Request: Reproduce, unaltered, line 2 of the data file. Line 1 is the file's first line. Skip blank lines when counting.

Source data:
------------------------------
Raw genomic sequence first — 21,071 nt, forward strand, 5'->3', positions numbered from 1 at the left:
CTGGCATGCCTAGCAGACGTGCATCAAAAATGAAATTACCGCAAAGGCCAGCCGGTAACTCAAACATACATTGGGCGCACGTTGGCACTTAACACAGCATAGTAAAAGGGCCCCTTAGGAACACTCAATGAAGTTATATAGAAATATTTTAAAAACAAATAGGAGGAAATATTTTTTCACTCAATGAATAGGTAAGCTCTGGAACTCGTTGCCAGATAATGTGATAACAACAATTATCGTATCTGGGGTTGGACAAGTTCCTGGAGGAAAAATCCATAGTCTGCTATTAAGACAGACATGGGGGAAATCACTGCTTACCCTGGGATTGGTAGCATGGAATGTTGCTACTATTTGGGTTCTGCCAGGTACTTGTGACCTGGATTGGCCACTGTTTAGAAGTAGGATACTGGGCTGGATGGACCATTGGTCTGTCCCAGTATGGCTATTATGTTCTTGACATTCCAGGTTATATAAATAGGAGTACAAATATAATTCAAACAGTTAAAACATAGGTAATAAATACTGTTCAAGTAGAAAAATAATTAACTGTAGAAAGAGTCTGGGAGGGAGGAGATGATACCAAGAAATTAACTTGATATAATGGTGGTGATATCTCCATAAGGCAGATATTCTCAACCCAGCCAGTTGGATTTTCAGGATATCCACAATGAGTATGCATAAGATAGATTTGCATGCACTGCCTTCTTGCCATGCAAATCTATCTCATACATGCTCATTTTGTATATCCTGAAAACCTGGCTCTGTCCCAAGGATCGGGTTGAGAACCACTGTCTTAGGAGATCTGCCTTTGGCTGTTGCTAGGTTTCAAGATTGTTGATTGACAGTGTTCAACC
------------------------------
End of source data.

CTGGCATGCCTAGCAGACGTGCATCAAAAATGAAATTACCGCAAAGGCCAGCCGGTAACTCAAACATACATTGGGCGCACGTTGGCACTTAACACAGCATAGTAAAAGGGCCCCTTAGGAACACTCAATGAAGTTATATAGAAATATTTTAAAAACAAATAGGAGGAAATATTTTTTCACTCAATGAATAGGTAAGCTCTGGAACTCGTTGCCAGATAATGTGATAACAACAATTATCGTATCTGGGGTTGGACAAGTTCCTGGAGGAAAAATCCATAGTCTGCTATTAAGACAGACATGGGGGAAATCACTGCTTACCCTGGGATTGGTAGCATGGAATGTTGCTACTATTTGGGTTCTGCCAGGTACTTGTGACCTGGATTGGCCACTGTTTAGAAGTAGGATACTGGGCTGGATGGACCATTGGTCTGTCCCAGTATGGCTATTATGTTCTTGACATTCCAGGTTATATAAATAGGAGTACAAATATAATTCAAACAGTTAAAACATAGGTAATAAATACTGTTCAAGTAGAAAAATAATTAACTGTAGAAAGAGTCTGGGAGGGAGGAGATGATACCAAGAAATTAACTTGATATAATGGTGGTGATATCTCCATAAGGCAGATATTCTCAACCCAGCCAGTTGGATTTTCAGGATATCCACAATGAGTATGCATAAGATAGATTTGCATGCACTGCCTTCTTGCCATGCAAATCTATCTCATACATGCTCATTTTGTATATCCTGAAAACCTGGCTCTGTCCCAAGGATCGGGTTGAGAACCACTGTCTTAGGAGATCTGCCTTTGGCTGTTGCTAGGTTTCAAGATTGTTGATTGACAGTGTTCAACC